A new EU project, SARTRE, is being launched to develop and test technology for vehicles that can drive themselves in long road trains on motorways. The road train technology has the potential to improve traffic flow and journey times, offer greater comfort to drivers, reduce accidents, and improve fuel consumption and hence lower CO2 emissions. The SARTRE project was announced October 22 by the SARTRE consortium, and stands for Safe Road Trains for the Environment and is part-funded by the European Commission under the Framework 7 programme.
“The SARTRE project aims to develop road trains for safe and energy efficient transportation,” says Erik Nordin, project leader for SARTRE at Volvo Technology, the centre for research and development in the Volvo Group. “With focus on encouraging deployment of road trains, we will develop the road trains for public roads using mainly already available vehicle technologies.”
The automotive industry has long been focused on the development of active safety systems that operate preventively, such as traction control and braking assistance programs. But automakers have also gone much further in proposing technology that allows vehicles to be operated without any input whatsoever from the person behind the wheel. Known as autonomous driving, this technology means that the vehicles is able to take control over acceleration, braking and steering, and can be used as part of a road train of similarly controlled vehicles.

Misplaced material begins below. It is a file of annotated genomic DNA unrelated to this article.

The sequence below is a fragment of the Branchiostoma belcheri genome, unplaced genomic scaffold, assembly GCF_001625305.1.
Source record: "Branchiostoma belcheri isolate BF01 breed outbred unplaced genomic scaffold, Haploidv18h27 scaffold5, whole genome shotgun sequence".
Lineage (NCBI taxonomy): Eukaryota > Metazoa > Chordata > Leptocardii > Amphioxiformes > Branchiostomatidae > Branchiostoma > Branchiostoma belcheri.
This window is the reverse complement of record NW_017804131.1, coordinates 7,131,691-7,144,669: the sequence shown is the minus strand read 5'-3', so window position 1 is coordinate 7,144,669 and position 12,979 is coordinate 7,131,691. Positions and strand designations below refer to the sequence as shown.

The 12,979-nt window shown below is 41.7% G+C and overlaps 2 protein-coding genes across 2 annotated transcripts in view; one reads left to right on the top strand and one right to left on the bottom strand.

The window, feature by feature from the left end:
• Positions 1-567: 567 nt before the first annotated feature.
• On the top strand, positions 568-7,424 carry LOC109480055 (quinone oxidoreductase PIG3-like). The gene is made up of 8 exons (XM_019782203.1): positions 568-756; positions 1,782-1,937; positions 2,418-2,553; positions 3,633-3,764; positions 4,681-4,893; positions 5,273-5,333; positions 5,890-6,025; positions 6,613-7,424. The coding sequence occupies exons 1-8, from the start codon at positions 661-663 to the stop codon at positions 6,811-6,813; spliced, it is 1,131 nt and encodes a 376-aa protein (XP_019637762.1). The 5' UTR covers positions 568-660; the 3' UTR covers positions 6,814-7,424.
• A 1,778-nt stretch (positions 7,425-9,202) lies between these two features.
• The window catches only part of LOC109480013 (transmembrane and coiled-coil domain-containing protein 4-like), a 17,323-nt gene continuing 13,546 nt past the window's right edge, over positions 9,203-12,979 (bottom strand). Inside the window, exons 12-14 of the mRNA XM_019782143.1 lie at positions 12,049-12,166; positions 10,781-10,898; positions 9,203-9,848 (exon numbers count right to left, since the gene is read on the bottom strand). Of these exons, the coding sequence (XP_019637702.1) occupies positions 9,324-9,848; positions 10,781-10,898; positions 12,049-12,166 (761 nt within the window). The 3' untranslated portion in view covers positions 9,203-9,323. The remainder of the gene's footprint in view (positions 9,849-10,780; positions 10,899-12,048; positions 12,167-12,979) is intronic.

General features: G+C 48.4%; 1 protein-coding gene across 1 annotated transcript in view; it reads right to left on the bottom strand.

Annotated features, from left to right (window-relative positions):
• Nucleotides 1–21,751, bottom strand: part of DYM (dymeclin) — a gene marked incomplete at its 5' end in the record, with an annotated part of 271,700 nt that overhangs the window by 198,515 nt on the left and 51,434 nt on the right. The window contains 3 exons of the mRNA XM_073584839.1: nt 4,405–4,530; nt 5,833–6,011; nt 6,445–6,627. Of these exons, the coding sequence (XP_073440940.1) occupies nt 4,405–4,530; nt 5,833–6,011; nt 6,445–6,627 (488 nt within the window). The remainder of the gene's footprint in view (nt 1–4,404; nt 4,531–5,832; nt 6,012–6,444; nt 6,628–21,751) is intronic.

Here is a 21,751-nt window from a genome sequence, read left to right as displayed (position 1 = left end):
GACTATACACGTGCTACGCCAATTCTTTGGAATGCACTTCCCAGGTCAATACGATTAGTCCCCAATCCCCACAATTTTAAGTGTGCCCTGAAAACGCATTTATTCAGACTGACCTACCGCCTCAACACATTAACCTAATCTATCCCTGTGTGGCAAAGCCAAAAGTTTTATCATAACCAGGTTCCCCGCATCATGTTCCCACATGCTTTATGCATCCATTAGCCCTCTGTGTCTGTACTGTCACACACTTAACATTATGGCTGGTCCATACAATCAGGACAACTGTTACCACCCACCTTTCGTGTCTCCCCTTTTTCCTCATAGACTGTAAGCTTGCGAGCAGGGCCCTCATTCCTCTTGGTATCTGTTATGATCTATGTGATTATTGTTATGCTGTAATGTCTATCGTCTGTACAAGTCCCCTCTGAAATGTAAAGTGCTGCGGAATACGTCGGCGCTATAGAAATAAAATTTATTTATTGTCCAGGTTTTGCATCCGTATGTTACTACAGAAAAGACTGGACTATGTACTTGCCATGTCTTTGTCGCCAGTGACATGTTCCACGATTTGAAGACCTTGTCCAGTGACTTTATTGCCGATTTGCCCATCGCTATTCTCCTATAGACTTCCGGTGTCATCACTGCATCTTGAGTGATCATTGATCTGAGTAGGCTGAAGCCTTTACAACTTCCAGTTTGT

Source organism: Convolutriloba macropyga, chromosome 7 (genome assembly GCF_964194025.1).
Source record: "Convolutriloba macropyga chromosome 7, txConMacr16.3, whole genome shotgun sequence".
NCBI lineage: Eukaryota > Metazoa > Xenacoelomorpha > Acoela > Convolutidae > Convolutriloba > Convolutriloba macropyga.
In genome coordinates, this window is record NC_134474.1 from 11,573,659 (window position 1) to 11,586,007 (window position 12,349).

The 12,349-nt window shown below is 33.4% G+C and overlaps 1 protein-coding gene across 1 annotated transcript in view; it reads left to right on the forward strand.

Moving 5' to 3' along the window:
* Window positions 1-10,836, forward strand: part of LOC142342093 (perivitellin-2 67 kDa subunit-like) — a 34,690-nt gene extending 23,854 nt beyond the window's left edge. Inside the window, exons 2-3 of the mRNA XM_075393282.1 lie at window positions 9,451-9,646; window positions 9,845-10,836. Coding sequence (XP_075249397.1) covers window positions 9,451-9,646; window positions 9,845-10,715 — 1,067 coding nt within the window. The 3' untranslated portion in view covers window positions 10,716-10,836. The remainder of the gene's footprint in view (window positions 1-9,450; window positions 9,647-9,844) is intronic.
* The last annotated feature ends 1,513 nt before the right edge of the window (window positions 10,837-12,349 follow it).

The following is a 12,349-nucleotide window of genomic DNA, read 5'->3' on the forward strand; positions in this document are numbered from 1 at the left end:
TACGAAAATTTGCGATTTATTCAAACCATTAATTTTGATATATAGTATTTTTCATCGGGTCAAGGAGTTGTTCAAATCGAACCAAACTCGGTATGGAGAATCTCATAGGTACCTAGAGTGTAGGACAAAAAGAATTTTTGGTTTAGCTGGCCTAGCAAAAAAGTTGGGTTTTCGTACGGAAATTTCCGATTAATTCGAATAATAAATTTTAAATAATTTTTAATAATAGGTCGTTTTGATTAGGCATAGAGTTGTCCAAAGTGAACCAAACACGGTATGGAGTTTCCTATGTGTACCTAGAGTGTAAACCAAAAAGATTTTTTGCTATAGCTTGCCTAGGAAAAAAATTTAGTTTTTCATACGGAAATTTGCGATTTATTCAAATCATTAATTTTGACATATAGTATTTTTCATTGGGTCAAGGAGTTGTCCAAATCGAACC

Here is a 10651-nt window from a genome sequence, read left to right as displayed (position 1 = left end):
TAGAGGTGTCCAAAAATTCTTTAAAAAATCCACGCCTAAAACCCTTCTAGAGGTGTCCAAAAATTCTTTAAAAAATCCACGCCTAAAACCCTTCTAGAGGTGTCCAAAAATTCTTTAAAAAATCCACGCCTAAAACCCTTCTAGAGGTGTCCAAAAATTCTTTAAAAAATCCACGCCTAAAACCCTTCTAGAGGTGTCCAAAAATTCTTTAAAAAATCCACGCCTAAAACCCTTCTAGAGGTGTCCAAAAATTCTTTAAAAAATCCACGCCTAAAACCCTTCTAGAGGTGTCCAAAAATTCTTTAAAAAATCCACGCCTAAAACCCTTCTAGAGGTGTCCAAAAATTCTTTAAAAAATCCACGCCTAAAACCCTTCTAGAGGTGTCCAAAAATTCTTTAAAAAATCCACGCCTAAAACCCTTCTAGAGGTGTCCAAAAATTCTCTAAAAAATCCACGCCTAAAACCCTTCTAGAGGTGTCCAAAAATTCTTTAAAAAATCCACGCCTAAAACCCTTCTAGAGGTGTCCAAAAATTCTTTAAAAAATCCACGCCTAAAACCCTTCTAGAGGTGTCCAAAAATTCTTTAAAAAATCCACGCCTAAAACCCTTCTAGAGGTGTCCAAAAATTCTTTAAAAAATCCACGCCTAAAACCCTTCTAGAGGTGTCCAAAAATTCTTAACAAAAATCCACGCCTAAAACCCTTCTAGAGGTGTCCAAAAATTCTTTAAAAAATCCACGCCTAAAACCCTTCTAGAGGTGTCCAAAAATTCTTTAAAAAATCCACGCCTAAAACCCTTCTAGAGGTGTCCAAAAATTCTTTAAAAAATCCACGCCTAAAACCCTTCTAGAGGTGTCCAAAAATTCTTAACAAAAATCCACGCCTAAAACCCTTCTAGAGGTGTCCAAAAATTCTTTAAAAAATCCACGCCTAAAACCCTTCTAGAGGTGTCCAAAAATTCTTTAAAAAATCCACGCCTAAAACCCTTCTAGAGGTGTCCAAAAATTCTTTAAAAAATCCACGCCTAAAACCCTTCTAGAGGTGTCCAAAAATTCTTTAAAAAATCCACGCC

“I do understand if many people see road trains as an unrealistic dream,” says Urban Wass, Director of Product Safety at AB Volvo. “But we have already today a lot of the technologies needed for this kind of autonomous convoy driving. In the SARTRE project, test vehicles will roll on test tracks as early as 2011. This will provide a unique opportunity to study how the road train concept can be realized in a reliable and safe way.”
Watch the Volvo Vision 2020 Concept Truck with road train technologies >>
Watch the SARTRE animation of road train technology >>